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Five Tips For Graduates Considering A Career In Teaching

15/04/2014 10:52 BST | Updated 15/04/2014 11:59 BST
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There is currently a growing demand for teachers in this country, particularly within inner city schools. Once employed, newly qualified teachers earn a minimum of £21.8K (£27.3K for inner London) with the government planning to introduce £70K salaries for top performing teachers.

Sound good? Then read on..

There are plenty of opportunities to progress teaching careers either within the classroom or in a leadership role - and teachers are twice as likely to be in a management position as graduates in other careers after three and a half years on the job.

Make sure to check out the rest of our advice, tips and information on Skills Space.

We spoke to one of the UK's most experienced educational professionals Liz George. With a career spanning more than 35 years, she's been a Primary Advisory Teacher, a lecturer on teaching training at Goldsmiths, and a consultant for Channel 4's educational TV shows.

So she's pretty qualified to dole out advice.

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Here are her five tips for graduates considering a career in teaching:

1: Check you have the right qualifications

To become a teacher, the following qualifications are required:

- A degree, usually class 2:2 or higher, awarded by a UK university or recognised equivalent qualification.

- GCSE English and Maths (or equivalent) at grade C or above

- GCSE Science (or equivalent) at grade C or above if you are applying to teach Primary

- You must have passed the Professional Skills tests in numeracy and literacy. There's more info here.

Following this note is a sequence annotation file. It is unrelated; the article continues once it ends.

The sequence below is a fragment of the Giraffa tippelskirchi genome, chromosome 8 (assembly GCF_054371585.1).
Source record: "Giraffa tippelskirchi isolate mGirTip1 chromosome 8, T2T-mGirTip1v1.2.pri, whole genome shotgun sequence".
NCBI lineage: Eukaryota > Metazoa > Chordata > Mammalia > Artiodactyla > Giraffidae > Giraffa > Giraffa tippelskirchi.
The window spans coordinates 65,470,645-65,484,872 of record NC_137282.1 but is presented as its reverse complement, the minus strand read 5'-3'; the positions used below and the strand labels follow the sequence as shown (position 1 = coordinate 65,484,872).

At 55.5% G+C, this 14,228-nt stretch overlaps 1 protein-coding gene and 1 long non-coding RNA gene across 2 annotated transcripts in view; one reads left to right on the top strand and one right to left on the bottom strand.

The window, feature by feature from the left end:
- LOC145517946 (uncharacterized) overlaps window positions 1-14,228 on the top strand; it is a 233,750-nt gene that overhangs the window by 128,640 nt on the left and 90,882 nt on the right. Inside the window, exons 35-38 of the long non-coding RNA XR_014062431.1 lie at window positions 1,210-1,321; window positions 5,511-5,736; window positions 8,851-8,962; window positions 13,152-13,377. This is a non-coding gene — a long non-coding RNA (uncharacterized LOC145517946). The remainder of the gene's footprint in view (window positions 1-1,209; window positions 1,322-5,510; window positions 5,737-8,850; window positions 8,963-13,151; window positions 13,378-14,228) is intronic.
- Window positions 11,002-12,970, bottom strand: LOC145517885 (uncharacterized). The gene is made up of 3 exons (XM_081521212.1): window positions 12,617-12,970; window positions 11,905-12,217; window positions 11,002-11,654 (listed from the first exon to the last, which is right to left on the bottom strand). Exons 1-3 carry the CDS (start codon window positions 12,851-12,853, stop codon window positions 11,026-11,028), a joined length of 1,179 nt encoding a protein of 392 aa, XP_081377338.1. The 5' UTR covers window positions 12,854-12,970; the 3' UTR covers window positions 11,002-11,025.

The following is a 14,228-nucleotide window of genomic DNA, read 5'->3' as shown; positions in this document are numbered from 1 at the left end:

2: Get some classroom experience

Teaching is a demanding yet highly rewarding profession so it’s a good idea to get some classroom experience to ensure this is the right career choice for you. Contact several schools in your area to find out where you can volunteer as there may be a waiting list.

You’ll be able to find out which age group and which subjects you’d like to teach as well as meet other teachers. Plus, you may discover long-forgotten skills or interests such as playing an instrument, doing drama or playing hockey, all of which will increase your employability.

3: Choose the right training route for you

There are essentially two paths to becoming a teacher, both of which take one year to complete

- PGCE (Post Graduate Certificate in Education) from a university or SCITT (School Centred Initial Teacher Training

- School Direct - school-led teacher training route with ‘on the job’ training, Successful School Direct trainees will gain Qualified Teacher Status with the option to achieve a postgraduate certificate in education (PGCE) worth 60 M level credits

4: Research your training provider

UCAS provides basic information on how to become a teacher and it is worth spending time researching where exactly you want to train, bearing in mind what will work best with your family commitments. You may be able to find one close to your home, childcare facilities or your child’s school. Hours required for lectures can also vary so its best get in touch directly with providers for more in-depth course details.

5: Take care writing your personal statement

When completing your application, this is the most important section to spend time on as it’s your opportunity to stand out and shine above other applicants. The best statements are usually those that honestly express why teaching is the preferred career choice, supported by classroom experiences that show what you’ve learned.

Liz is also course director at ldbsSCITT, a dedicated, school-centred teacher training institution located in the heart of London with 100% graduate employment rate.